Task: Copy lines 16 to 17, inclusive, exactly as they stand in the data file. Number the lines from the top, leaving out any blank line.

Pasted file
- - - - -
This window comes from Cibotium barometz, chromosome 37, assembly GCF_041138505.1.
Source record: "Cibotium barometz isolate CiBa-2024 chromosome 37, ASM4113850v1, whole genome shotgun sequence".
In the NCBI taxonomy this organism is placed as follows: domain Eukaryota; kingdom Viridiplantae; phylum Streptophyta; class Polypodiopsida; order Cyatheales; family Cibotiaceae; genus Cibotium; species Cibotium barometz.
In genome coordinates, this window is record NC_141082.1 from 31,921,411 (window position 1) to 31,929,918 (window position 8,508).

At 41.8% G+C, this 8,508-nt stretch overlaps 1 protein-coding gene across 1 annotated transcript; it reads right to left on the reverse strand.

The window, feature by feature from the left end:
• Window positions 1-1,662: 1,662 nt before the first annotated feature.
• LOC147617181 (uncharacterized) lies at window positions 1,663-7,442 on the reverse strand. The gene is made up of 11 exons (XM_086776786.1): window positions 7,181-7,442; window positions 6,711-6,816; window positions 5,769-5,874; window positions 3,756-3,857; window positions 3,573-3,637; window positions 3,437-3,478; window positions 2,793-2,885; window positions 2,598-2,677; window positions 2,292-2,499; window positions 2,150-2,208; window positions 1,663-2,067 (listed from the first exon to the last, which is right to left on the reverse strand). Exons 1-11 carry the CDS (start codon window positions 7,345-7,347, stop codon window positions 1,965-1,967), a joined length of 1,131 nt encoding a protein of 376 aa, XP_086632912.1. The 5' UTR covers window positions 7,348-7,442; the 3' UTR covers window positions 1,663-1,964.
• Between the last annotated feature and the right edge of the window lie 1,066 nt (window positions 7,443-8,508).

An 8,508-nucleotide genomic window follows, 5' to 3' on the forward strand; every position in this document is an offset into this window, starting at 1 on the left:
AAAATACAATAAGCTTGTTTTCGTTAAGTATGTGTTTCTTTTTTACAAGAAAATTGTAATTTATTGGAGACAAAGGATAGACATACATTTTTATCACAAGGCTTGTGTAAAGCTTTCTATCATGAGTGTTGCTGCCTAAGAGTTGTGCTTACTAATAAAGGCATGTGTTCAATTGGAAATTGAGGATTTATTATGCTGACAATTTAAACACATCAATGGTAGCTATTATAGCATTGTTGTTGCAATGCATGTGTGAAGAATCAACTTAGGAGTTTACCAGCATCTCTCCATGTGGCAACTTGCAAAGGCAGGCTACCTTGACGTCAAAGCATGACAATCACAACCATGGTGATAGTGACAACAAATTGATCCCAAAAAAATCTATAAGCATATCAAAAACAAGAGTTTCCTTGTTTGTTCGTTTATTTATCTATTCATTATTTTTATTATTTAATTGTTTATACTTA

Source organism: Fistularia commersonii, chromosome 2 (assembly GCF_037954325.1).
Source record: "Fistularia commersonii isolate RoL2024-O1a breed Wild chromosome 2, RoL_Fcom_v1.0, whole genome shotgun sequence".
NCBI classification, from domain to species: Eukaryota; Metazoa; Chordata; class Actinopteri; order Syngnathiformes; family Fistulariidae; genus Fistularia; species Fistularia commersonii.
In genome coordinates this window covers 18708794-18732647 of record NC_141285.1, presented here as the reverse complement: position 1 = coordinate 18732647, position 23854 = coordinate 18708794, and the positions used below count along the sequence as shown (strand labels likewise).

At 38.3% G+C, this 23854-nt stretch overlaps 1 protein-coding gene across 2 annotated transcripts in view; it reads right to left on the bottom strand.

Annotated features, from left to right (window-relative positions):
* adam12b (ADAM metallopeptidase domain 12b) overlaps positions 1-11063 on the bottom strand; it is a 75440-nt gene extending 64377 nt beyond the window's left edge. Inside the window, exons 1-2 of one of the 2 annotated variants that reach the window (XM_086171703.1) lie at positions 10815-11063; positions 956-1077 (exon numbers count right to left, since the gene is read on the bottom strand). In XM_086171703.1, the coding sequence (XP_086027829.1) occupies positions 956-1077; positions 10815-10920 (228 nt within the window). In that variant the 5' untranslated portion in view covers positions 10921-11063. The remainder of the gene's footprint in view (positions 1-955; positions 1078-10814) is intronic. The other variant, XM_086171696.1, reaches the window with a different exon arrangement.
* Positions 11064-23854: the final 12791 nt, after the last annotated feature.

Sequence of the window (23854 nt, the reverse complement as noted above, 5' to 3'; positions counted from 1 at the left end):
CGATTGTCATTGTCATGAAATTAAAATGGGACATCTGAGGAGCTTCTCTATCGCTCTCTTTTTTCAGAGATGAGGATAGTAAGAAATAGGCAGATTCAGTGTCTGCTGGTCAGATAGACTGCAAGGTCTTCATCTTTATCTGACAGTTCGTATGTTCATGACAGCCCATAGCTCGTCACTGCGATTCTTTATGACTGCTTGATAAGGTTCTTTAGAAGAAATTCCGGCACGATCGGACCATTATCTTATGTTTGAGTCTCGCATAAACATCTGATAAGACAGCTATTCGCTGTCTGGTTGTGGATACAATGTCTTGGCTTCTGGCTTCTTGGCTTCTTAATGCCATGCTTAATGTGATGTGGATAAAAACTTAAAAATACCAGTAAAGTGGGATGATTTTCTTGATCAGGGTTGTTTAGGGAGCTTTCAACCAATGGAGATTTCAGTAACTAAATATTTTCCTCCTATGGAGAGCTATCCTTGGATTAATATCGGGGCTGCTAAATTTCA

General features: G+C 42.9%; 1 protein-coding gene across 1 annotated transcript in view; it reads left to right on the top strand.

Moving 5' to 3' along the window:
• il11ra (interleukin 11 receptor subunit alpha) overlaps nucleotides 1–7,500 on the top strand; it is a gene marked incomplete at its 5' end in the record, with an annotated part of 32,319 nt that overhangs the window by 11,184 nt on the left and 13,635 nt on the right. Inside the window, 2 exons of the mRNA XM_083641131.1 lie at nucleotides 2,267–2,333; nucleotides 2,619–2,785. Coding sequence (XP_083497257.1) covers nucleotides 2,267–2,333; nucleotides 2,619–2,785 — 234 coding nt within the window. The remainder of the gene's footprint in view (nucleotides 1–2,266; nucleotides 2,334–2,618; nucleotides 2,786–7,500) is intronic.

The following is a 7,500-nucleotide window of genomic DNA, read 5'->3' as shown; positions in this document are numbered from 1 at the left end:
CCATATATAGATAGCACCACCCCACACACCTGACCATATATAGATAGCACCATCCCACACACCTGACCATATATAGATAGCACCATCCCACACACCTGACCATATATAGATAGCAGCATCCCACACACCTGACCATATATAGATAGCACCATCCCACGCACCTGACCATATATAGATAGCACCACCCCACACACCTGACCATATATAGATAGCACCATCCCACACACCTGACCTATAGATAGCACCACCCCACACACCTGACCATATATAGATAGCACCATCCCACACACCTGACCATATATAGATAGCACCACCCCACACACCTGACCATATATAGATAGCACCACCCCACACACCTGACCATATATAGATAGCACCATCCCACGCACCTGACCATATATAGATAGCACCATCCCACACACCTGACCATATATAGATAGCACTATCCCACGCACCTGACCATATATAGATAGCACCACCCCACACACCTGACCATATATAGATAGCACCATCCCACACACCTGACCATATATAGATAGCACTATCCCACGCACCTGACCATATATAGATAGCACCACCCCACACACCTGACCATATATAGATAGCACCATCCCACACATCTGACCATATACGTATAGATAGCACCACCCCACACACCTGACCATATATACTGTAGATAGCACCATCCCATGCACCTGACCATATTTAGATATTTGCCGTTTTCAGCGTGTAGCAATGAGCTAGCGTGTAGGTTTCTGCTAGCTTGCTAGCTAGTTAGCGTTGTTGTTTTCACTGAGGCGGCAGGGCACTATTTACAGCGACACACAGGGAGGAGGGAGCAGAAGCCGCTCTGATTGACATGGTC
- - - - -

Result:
At 38.3% G+C, this 23854-nt stretch overlaps 1 protein-coding gene across 2 annotated transcripts in view; it reads right to left on the bottom strand.

Annotated features, from left to right (window-relative positions):